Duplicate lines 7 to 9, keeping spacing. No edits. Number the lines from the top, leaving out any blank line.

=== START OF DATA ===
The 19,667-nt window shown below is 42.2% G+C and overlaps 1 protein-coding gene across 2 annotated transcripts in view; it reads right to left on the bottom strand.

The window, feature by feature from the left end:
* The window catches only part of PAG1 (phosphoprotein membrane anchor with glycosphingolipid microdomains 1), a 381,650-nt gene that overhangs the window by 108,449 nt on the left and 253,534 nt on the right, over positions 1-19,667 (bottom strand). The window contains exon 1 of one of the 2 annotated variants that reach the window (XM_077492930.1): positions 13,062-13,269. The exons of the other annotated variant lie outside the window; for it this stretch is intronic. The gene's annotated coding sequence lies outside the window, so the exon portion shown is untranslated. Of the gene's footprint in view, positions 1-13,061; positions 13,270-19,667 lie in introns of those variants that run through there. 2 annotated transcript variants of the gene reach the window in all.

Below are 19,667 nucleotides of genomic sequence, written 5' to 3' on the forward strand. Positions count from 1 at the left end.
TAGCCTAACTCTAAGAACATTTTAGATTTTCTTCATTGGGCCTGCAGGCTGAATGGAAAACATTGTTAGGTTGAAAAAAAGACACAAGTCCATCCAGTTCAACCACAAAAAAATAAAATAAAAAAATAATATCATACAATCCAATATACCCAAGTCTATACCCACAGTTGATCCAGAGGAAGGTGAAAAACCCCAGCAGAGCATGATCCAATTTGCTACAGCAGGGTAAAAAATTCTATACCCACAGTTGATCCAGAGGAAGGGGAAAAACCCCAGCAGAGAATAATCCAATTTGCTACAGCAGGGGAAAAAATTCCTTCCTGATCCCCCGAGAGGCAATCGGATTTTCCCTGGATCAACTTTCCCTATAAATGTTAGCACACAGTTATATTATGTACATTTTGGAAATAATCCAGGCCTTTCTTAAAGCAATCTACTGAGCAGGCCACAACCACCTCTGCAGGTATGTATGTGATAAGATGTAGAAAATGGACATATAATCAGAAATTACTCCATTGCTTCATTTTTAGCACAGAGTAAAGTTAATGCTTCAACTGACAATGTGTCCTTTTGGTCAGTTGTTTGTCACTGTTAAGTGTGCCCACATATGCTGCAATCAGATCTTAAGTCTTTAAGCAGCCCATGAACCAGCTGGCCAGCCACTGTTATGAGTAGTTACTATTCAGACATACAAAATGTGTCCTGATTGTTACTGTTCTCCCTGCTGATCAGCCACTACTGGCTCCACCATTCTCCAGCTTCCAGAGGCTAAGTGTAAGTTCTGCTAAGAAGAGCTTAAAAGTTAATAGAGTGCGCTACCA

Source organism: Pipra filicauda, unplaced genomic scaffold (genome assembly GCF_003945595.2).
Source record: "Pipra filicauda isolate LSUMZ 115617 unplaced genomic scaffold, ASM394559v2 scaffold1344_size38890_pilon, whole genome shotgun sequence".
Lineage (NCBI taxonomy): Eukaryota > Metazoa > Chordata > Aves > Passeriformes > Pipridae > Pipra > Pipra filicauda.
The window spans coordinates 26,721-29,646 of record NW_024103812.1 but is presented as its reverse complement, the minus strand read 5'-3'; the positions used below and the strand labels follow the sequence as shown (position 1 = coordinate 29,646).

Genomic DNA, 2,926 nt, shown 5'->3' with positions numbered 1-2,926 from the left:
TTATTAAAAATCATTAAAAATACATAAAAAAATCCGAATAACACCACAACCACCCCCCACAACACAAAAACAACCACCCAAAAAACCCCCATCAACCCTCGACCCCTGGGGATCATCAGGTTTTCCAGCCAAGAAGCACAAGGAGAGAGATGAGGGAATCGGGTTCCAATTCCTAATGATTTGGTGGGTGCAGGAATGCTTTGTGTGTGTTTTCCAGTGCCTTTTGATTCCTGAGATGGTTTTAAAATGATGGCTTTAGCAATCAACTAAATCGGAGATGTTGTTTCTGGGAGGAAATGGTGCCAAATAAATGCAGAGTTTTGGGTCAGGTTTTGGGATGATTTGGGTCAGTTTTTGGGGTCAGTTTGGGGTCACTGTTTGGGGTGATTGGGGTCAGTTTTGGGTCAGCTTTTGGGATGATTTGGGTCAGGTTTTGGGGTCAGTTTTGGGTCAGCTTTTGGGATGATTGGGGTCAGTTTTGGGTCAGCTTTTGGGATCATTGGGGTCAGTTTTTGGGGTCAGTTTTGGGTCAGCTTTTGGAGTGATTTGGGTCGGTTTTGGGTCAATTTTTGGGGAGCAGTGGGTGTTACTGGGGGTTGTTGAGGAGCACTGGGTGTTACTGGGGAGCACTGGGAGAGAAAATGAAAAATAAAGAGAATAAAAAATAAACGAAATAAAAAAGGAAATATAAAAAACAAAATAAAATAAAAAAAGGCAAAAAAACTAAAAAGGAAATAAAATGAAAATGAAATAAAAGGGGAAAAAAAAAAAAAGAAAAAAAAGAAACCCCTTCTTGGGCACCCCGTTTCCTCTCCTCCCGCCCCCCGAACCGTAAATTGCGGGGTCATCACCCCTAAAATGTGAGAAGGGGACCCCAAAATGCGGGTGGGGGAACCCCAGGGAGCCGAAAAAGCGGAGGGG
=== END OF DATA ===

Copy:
Source record: "Pipra filicauda isolate LSUMZ 115617 unplaced genomic scaffold, ASM394559v2 scaffold1344_size38890_pilon, whole genome shotgun sequence".
Lineage (NCBI taxonomy): Eukaryota > Metazoa > Chordata > Aves > Passeriformes > Pipridae > Pipra > Pipra filicauda.
The window spans coordinates 26,721-29,646 of record NW_024103812.1 but is presented as its reverse complement, the minus strand read 5'-3'; the positions used below and the strand labels follow the sequence as shown (position 1 = coordinate 29,646).